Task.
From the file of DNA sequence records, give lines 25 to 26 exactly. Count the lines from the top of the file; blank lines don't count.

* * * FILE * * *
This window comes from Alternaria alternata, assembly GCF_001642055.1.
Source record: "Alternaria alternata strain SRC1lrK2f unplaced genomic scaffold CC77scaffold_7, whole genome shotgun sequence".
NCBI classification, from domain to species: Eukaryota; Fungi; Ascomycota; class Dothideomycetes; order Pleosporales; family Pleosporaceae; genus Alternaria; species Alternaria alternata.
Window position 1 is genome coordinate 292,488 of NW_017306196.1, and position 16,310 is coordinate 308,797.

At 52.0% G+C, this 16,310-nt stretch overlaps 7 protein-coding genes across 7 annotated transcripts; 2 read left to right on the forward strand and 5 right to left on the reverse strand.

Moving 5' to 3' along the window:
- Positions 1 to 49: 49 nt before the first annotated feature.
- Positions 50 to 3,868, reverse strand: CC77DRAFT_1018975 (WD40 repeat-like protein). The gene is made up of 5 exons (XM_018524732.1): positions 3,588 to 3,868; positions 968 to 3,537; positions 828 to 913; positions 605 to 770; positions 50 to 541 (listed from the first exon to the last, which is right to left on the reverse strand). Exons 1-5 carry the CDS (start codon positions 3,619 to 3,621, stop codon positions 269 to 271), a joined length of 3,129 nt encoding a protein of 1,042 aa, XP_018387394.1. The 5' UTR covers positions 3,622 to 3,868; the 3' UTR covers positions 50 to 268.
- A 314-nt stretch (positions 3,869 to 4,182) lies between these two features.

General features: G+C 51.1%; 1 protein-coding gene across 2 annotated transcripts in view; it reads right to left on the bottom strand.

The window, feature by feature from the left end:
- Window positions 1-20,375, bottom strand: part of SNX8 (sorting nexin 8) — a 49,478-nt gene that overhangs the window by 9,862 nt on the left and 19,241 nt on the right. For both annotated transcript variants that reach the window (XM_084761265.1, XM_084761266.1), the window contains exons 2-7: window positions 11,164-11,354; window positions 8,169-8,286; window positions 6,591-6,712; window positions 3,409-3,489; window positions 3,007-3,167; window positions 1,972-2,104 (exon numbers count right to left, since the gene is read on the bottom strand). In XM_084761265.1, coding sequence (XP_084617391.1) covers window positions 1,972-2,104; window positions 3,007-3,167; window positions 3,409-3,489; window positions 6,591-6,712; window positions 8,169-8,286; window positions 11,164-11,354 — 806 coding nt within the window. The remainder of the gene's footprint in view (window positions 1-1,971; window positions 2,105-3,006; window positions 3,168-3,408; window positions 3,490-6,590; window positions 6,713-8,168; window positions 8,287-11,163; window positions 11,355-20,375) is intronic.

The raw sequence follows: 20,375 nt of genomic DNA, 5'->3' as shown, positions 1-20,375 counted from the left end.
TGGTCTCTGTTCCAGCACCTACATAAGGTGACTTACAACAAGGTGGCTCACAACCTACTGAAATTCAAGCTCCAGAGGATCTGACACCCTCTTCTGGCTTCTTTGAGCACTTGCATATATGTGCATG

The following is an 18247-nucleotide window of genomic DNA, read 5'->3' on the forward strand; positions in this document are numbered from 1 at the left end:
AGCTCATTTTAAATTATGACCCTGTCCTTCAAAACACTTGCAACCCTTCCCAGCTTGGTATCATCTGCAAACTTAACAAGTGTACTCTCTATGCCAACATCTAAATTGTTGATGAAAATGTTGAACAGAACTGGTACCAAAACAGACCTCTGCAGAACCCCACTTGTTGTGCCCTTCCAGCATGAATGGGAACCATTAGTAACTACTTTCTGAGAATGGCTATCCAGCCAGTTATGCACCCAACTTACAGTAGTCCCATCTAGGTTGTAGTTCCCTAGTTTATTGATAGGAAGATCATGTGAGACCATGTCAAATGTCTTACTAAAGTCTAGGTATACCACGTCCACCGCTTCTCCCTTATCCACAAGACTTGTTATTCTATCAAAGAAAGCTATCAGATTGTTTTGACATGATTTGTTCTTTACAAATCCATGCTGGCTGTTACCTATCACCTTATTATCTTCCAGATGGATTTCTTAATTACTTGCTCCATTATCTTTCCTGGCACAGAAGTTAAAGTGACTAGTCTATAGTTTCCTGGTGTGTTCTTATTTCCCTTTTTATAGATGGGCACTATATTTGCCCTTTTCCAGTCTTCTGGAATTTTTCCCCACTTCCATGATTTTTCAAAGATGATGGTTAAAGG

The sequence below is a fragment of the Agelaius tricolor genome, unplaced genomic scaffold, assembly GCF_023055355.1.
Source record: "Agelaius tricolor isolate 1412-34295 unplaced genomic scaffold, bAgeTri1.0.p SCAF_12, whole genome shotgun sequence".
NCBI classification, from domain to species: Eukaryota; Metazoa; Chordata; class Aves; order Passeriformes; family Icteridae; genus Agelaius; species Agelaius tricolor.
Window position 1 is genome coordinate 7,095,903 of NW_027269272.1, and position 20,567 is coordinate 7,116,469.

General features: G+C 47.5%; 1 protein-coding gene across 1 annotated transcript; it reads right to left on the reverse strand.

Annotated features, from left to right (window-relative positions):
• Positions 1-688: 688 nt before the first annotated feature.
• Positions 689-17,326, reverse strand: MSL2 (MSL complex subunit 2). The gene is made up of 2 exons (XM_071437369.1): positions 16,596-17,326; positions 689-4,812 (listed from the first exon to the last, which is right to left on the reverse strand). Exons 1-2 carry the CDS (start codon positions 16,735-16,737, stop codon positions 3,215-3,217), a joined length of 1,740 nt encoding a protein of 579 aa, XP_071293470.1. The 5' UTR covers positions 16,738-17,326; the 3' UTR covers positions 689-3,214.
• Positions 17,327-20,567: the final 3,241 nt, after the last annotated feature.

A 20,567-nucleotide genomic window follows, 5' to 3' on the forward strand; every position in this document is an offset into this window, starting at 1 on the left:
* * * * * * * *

• Positions 17,327-20,567: the final 3,241 nt, after the last annotated feature.

A 20,567-nucleotide genomic window follows, 5' to 3' on the forward strand; every position in this document is an offset into this window, starting at 1 on the left: